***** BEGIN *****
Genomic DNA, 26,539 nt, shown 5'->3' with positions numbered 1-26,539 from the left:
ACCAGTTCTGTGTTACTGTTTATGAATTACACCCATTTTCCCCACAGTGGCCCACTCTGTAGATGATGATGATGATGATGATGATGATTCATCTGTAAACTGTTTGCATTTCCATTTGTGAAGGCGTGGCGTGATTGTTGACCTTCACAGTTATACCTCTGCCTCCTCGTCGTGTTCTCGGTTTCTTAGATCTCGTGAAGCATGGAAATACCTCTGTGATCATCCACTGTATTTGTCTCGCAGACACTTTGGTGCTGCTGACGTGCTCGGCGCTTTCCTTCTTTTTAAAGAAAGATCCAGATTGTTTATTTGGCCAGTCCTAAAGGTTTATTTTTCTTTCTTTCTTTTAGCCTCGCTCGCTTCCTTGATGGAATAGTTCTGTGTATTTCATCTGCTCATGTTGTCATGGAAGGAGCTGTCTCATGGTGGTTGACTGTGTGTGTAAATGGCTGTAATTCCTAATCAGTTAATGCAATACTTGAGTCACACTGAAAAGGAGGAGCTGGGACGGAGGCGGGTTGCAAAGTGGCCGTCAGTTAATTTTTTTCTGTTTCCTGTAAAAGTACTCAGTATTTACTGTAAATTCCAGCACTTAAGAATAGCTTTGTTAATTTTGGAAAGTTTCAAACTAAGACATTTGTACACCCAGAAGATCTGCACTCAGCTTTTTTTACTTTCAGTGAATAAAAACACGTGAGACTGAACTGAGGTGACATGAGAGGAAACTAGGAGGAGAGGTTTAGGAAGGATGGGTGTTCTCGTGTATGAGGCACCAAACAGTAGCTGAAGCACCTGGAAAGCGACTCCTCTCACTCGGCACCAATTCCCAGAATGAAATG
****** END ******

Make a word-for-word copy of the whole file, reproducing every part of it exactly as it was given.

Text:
Genomic DNA, 26,539 nt, shown 5'->3' with positions numbered 1-26,539 from the left:
ACCAGTTCTGTGTTACTGTTTATGAATTACACCCATTTTCCCCACAGTGGCCCACTCTGTAGATGATGATGATGATGATGATGATGATTCATCTGTAAACTGTTTGCATTTCCATTTGTGAAGGCGTGGCGTGATTGTTGACCTTCACAGTTATACCTCTGCCTCCTCGTCGTGTTCTCGGTTTCTTAGATCTCGTGAAGCATGGAAATACCTCTGTGATCATCCACTGTATTTGTCTCGCAGACACTTTGGTGCTGCTGACGTGCTCGGCGCTTTCCTTCTTTTTAAAGAAAGATCCAGATTGTTTATTTGGCCAGTCCTAAAGGTTTATTTTTCTTTCTTTCTTTTAGCCTCGCTCGCTTCCTTGATGGAATAGTTCTGTGTATTTCATCTGCTCATGTTGTCATGGAAGGAGCTGTCTCATGGTGGTTGACTGTGTGTGTAAATGGCTGTAATTCCTAATCAGTTAATGCAATACTTGAGTCACACTGAAAAGGAGGAGCTGGGACGGAGGCGGGTTGCAAAGTGGCCGTCAGTTAATTTTTTTCTGTTTCCTGTAAAAGTACTCAGTATTTACTGTAAATTCCAGCACTTAAGAATAGCTTTGTTAATTTTGGAAAGTTTCAAACTAAGACATTTGTACACCCAGAAGATCTGCACTCAGCTTTTTTTACTTTCAGTGAATAAAAACACGTGAGACTGAACTGAGGTGACATGAGAGGAAACTAGGAGGAGAGGTTTAGGAAGGATGGGTGTTCTCGTGTATGAGGCACCAAACAGTAGCTGAAGCACCTGGAAAGCGACTCCTCTCACTCGGCACCAATTCCCAGAATGAAATG